FREE chick lit! Shame about the blurb!

by 
Louise Wise

Some
writers hate writing the synopsis while others hate the editing. Me?
I detest the blurb. Unlike the synopsis you have to make it exciting!
Make it sound like it’s full of exclamation marks without using them!
That’s how one writer advised me once, anyway!



OK, I’ll stop using them now. 
The Fall of the Misanthrope: I bitch therefore I am is only obtainable on Kindle at
the moment, but soon it will be made available as a paperback. And that means I
want my blurb to be perfect (I can easily change my Kindle doc.).
Here are
my chosen blurbs:
Available at the following:
Amazon.UK
Amazon.com
(1) Welcome
to the dark side of chick lit
. (Love this bit! Will keep this.)
Valerie
Anthrope is a woman not on the edge, but in an abyss. Love and friendship have
become memories, and are numbed in her heart.
(A bit Mills and Boon?) And that’s fine with her. She
doesn’t want to disturb them, because awakened, people die
. (Sounds like a horror novel!)
Valerie
doesn’t know it but her heart is about to thaw and her curse is about to erupt. 

(2)
Valerie is trapped in an abyss of
unhappy memories. She is a woman on the edge and most people are happy for her
to stay there. Everyone is doing just fine without her. But when she begins to
thaw, and the terrible secrets surface, her world is changed forever. Do you
still want to be her friend
? (Short and sweet, but does it sound like chick lit? Hmm, not sure.)
Welcome,
to the dark side of chick lit…
(so love this bit.)
(3) Valerie’s
life fell apart a long time ago, the crux of her, like a mismatched jigsaw, is
pieced together in a vacuum of independence and self-preservation so strong
no-one is brave enough to see that it is all an act
. (OMG! A little bit Wuthering Heights, dontcha think?)
Love and
friendship remain memories; buried in her subconscious. She can’t disturb them,
because unearthed, people die.
(Maybe I should write horror?)
Lex
Kendal is prepared for the consequences, but will it unleash Valerie’s curse?
Welcome,
to the dark side of chick lit.
(Told you I loved this bit!)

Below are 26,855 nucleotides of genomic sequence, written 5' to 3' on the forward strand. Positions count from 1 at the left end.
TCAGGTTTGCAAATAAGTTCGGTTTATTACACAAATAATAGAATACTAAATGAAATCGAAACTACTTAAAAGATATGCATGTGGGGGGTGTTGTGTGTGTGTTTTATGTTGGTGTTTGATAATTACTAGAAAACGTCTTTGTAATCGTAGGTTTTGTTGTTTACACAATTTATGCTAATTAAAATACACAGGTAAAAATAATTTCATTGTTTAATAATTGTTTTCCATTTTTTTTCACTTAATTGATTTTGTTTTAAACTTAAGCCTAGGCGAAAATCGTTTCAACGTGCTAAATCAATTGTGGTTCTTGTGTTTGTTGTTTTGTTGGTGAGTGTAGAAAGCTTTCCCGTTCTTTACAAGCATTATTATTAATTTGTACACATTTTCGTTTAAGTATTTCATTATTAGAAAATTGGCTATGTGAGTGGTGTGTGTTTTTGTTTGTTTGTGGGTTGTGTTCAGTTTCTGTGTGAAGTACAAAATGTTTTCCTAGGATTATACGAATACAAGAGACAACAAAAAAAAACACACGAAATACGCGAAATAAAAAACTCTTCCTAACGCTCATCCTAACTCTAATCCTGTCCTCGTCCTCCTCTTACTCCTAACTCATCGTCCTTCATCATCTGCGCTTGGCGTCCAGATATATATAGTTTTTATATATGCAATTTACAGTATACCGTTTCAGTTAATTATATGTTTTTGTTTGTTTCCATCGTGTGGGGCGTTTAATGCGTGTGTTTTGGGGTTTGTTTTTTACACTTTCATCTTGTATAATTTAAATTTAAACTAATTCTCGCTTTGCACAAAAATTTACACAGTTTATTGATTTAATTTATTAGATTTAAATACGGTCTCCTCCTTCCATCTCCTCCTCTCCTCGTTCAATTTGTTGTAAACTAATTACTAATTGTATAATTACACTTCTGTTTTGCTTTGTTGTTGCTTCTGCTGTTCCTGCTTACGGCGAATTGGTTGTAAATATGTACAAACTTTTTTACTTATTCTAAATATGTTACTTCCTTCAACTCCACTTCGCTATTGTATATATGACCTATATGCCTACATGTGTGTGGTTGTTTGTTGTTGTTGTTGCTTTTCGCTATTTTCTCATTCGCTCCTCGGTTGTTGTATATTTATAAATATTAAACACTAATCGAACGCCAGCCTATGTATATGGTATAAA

(4)  How fragile is the human mind? Nurture or
nature? What makes us us?
(A bit documentaryish?)
Valerie Anthrope is a cut-throat business woman and happy being alone.
She answers to no-one. She’s The Boss.
(Oooh, if I hadn’t of written this
book, I’d have bought it because of that line! How clever am I!)
But enter Ellen in the guise of her fairy godmother wanting to make the
world rosy and smelling of marshmallow.
(Marshmallow? Maybe not so clever,
after all!)
How can Valerie cope with this burst of
sunshine? It gets worse, Ellen has a nephew who’s equally chirpy, but he thinks
it’s Valerie taking advantage of Ellen and sets out to take
her down a peg or two! (
Better. But where’s the ‘welcome
to the dark side of chick lit’ gone? Should I keep it?)
(5)  Follow The ‘fall’
(see, what I did there? Clever? Stupid?) of the Misanthrope. A dark chick
lit
(got the ‘dark’ back in) that’s filled with humour and
warmth, and heart-wrenching moments of heartache when she discovers her heart can be
thawed. 
Valerie lost everything she cared about years ago, and she keeps on
losing those she loves. Not any more. Valerie is so determined to never to feel
that emotional pain again that she vows never to fall in love. Ever.

(6)  Valerie
Anthrope lives alone, and works alone. She is a bitch that no one wants to be
around, and that suits her fine. B
ut busybody, Ellen, is watching her and wants to ‘mend’ Valerie. In
fact, she makes it her mission. She thinks she’s a struggling broker for Sunny
Oak Brokerage and coerces her rich nephew into buying insurance. But nephew Lex
wants Valerie to become another notch on his bedpost.
While Valerie brings Lex down a peg or three, Lex teaches Valerie that
life is for the living. Only neither Lex nor Ellen realise that Valerie is
cursed, and the very reason that she is a bitch is that it keeps people from
dying.
(Too long? Not chick littey enough?)
(7)   Welcome,
to the dark side of chick lit
. (Yay!)
Being a
misanthropist is Valerie Anthrope’s defence.
She is a cut-throat business woman and happy being alone. She answers to
no-one. She has no time for romantic
trivialities, and definitely no time for Ellen who nominates herself as her
fairy godmother.
(I like! Think I’m getting the hang of this now!)
But what of Ellen’s playboy nephew? The one who Ellen coerces into
buying insurance from Valerie’s brokerage? The one who is full of himself and
smitten with Valerie’s cool demeanour. His cocky know-it-all manner, posse of
female admirers and playboy reputation are more than enough to put Valerie off
– or is it enough to keep her interested? After all, being in a relationship
with a playboy means there’s no burden of commitment.
Or is there?

Anyway, The Fall of the Misanthrope: I bitch
therefore I am
is FREE this weekend 21st – 24th
September. But in the meant time, if you’ve any suggestions for the blurb…?

July’s discussions will be…

social media


June over already? You sure? Crikey, I blinked and missed it, I reckon!

OK folks, the theme for July is social media.

Social media is important for writers,
but what’s your favourite?  Is it Twitter
that floats your boat? If it is, how on earth do you reach out to people when
you need followers? What about LinkedIn, has anyone fallen in love with that
seemingly lost tool? Is it lost?

Google Plus+ is new and seems a mix of Twitter and FB, and
what of Facebook itself? It’s full of people’s photos of their kids, isn’t it?
Have you tried Triberr? My Space? DevianArt? Live Journal, Tagged, Orkut,